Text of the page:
After his tenure as ambassador, he returned home just as George Washington settled in as America’s first post-Constitution president. Washington welcomed Jefferson home with a job offer: Secretary of State. Washington’s executive branch became a sort of dream team of revolutionaries. Adams, that tireless champion of revolution, earned the vice-presidency by finishing second to Washington in the Election of 1789. Jefferson, the author of the Declaration of Independence and one of the smartest men of the Western Hemisphere, guided state matters. Alexander Hamilton, Washington’s trusted adviser and probably Jefferson’s rival as smartest man in America, was brought in to be the first Secretary of the Treasury.{{11}}

Hamilton was a decade younger than Jefferson, a disconcerting juxtaposition for the new State Secretary, as he was used to being the youngest brilliant person of any room into which he entered. Throughout Washington’s first term, Jefferson and Hamilton quarreled over the power of the central government; Hamilton wanted it strong, while Jefferson wanted it almost subordinate to the will of individual states. Hamilton had youth, vigor, and, most importantly, President Washington’s ear. Consequently, Washington and Jefferson’s ideologies drifted apart, as did the two men. A frustrated Jefferson finally resigned early in the President’s second term.

For the next three years, Jefferson worked to slow Washington and Hamilton’s federalism—a term given to their belief in a strong central government. He worked with newspapermen and pamphleteers to hurt the reputations of his former boss and colleague. A solid “antifederalist” ideology eventually rallied around him.

By 1796, when it became clear that President Washington would not stand for a third term, these Anti-Federalists presented Jefferson as his successor. Federalists, meanwhile, felt that Washington’s vice-president, John Adams, was the natural heir.{{12}} The country agreed, but barely.{{13}} Adams won the election by three electoral votes: 71 to 68. Jefferson, as runner up, served as Adams’s vice-president (a hilarious consequence later rectified by 1804’s Twelfth Amendment) from 1797 to 1801. Their acrimonious rematch in 1800 tilted in the other direction. Jefferson supplanted his friend turned rival turned boss and became the third president.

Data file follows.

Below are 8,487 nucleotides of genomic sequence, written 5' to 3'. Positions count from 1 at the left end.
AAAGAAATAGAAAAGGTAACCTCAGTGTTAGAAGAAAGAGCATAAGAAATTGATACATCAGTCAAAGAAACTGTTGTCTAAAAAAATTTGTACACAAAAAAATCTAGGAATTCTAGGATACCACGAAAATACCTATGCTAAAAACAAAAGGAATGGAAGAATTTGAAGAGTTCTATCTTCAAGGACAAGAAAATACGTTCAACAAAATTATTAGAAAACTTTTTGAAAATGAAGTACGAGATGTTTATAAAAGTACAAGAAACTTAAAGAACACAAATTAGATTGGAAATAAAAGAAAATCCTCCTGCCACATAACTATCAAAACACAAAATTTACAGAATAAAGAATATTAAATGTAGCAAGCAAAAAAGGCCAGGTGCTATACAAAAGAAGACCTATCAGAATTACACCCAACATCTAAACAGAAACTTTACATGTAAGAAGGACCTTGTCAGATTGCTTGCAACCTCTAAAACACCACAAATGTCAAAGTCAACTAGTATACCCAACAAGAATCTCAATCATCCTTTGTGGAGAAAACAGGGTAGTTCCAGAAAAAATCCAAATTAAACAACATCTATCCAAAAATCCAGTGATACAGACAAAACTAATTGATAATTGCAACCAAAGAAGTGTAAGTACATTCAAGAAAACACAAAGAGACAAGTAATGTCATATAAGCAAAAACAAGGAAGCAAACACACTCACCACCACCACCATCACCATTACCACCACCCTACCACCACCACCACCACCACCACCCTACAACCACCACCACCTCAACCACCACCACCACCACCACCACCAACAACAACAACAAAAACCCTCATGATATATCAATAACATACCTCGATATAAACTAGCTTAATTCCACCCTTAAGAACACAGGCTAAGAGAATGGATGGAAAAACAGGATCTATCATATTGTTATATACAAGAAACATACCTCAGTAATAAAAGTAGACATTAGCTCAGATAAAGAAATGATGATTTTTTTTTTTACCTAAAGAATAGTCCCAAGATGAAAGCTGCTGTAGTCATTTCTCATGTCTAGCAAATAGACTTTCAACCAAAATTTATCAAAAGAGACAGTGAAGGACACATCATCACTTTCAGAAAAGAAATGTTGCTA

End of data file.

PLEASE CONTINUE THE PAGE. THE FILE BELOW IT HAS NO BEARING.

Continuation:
The Jefferson Administration sat at a crossroads of American history. Jefferson’s victory over Adams was, according to many, a referendum on, and condemnation of, federalism.{{14}} Many expected a Jefferson White House to decentralize the government. Once in power, however, Jefferson, like so many other “small government” candidates after him, managed a government larger than his platform implied. He even continued some federalist policies unpopular with his party, like a national bank and tariffs, and he allowed many federalists in the government to keep their jobs.

Jefferson’s most famous overreach of presidential power was the hallmark of his presidency: the Louisiana Purchase of 1803, which roughly doubled the size of the U.S. Nowhere in the Constitution was it allowed for the president to negotiate the purchase of new land, especially so much of it. Originally, Jefferson sent two ambassadors—Robert Livingston (of Committee of Five fame) and future president James Monroe—to Napoleonic France to negotiate the purchase of New Orleans. They were prepared to pay up to 10 million dollars for the city, as its presence at the Mississippi’s mouth could be enormously helpful for the young country that bordered it. Much to Livingston and Monroe’s giddy surprise, Napoleon’s negotiator had a counteroffer: up the price to 15 million, but get the entire Louisiana territory, which stretched nearly halfway from the Mississippi to the Pacific Ocean.{{15}} It remains the largest peaceful land exchange in world history.{{16}}